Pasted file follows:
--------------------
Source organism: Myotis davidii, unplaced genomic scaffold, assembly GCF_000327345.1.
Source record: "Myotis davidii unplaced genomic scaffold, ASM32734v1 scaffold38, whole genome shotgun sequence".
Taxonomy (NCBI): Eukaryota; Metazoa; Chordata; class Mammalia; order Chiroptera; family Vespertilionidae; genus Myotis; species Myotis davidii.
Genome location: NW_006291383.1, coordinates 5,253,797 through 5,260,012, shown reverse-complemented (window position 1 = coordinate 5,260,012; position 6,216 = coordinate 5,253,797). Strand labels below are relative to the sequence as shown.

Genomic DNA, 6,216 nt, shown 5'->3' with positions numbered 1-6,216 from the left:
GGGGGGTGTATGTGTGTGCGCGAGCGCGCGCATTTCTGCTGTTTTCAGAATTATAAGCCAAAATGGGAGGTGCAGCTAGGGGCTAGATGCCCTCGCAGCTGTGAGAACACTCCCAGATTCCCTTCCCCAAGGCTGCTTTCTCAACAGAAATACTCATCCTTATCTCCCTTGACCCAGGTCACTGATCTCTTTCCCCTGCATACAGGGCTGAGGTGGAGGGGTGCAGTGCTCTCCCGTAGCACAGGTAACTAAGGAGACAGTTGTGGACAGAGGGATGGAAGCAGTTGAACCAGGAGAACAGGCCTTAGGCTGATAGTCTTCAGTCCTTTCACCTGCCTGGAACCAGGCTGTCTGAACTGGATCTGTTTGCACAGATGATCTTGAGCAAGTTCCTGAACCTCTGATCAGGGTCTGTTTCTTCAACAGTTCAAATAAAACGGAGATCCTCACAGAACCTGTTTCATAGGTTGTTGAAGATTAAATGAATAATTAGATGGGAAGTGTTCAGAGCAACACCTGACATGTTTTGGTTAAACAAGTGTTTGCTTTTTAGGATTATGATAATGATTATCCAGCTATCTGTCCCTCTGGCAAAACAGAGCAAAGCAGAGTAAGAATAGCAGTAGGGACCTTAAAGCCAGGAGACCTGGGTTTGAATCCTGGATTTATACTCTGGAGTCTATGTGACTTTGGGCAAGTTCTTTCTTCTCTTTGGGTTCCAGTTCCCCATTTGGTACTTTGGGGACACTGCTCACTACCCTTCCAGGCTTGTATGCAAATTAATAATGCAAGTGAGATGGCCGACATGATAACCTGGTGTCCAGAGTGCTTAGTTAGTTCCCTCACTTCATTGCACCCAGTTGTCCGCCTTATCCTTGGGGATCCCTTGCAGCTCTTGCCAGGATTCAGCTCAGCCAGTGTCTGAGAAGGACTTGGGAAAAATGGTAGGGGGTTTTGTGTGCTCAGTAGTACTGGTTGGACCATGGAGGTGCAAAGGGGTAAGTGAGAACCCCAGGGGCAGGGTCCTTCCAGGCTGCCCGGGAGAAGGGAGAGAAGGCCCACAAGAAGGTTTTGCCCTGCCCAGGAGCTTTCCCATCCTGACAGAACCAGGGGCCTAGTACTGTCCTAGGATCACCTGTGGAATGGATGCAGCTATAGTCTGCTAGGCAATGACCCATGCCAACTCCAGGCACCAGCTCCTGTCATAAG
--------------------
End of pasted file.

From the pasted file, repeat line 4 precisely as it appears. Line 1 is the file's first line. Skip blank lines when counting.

Genome location: NW_006291383.1, coordinates 5,253,797 through 5,260,012, shown reverse-complemented (window position 1 = coordinate 5,260,012; position 6,216 = coordinate 5,253,797). Strand labels below are relative to the sequence as shown.